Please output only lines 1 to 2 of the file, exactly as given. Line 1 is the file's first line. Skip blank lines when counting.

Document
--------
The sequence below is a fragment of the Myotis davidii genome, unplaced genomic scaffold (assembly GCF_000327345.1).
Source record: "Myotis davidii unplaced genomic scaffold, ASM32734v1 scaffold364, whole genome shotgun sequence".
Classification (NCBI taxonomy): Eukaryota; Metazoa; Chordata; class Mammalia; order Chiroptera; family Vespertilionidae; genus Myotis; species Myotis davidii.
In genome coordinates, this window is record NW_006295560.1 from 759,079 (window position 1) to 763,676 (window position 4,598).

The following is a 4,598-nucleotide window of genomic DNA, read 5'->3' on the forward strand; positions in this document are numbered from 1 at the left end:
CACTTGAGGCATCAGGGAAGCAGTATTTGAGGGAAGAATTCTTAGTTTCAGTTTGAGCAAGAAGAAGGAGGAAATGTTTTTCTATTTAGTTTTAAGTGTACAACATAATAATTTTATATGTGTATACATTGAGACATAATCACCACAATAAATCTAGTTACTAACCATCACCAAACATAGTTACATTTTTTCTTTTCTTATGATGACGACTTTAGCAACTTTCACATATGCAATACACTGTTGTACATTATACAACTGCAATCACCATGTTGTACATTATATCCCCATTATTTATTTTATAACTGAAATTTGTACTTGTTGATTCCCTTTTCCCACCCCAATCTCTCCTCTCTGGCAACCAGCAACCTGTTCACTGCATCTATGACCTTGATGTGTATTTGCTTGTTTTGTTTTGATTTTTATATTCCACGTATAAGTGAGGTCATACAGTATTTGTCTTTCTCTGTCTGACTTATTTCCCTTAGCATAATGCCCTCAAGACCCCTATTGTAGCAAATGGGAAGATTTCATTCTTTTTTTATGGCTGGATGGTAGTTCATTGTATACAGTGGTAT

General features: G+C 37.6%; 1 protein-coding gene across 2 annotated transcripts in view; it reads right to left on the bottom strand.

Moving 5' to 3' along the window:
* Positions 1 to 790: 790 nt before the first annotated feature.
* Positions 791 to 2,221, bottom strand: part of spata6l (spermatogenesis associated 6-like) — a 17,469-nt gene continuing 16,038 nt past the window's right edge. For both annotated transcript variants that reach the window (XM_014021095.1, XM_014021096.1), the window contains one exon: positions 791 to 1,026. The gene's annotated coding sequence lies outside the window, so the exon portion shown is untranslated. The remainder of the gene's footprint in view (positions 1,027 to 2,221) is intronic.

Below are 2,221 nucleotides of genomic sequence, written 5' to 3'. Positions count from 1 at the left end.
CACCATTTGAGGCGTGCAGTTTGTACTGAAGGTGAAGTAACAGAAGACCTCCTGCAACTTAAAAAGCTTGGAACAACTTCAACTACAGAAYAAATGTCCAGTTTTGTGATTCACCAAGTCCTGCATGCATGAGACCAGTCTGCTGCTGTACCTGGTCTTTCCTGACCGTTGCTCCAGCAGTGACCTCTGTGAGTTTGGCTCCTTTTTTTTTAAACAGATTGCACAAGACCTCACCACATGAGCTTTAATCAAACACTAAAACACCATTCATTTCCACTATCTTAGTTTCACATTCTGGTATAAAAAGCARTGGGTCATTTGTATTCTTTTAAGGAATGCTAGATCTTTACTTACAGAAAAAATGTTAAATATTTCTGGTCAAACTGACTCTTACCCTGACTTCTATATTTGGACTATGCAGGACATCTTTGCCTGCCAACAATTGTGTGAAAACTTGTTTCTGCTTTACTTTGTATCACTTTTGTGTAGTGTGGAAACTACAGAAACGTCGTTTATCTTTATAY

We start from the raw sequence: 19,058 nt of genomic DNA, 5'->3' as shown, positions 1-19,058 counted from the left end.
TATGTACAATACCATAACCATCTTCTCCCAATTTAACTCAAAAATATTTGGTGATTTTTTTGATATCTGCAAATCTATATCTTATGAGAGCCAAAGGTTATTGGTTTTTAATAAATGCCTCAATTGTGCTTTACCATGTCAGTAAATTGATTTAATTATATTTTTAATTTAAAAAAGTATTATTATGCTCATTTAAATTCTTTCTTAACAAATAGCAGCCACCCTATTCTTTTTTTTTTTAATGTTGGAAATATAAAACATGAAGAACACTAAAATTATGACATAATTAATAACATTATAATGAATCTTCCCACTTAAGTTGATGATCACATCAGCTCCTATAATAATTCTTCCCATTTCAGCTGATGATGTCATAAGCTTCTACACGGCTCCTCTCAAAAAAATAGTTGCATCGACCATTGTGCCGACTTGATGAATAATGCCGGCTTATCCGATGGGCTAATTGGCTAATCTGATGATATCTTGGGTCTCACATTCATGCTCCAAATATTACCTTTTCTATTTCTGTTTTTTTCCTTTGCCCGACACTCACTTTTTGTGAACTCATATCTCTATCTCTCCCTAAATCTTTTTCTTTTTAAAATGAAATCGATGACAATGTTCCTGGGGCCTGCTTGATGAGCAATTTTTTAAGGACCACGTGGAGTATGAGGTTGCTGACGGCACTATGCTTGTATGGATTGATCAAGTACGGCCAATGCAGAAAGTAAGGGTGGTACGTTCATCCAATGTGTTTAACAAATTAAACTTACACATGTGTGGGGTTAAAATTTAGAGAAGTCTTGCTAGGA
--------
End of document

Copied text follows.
The sequence below is a fragment of the Myotis davidii genome, unplaced genomic scaffold (assembly GCF_000327345.1).
Source record: "Myotis davidii unplaced genomic scaffold, ASM32734v1 scaffold364, whole genome shotgun sequence".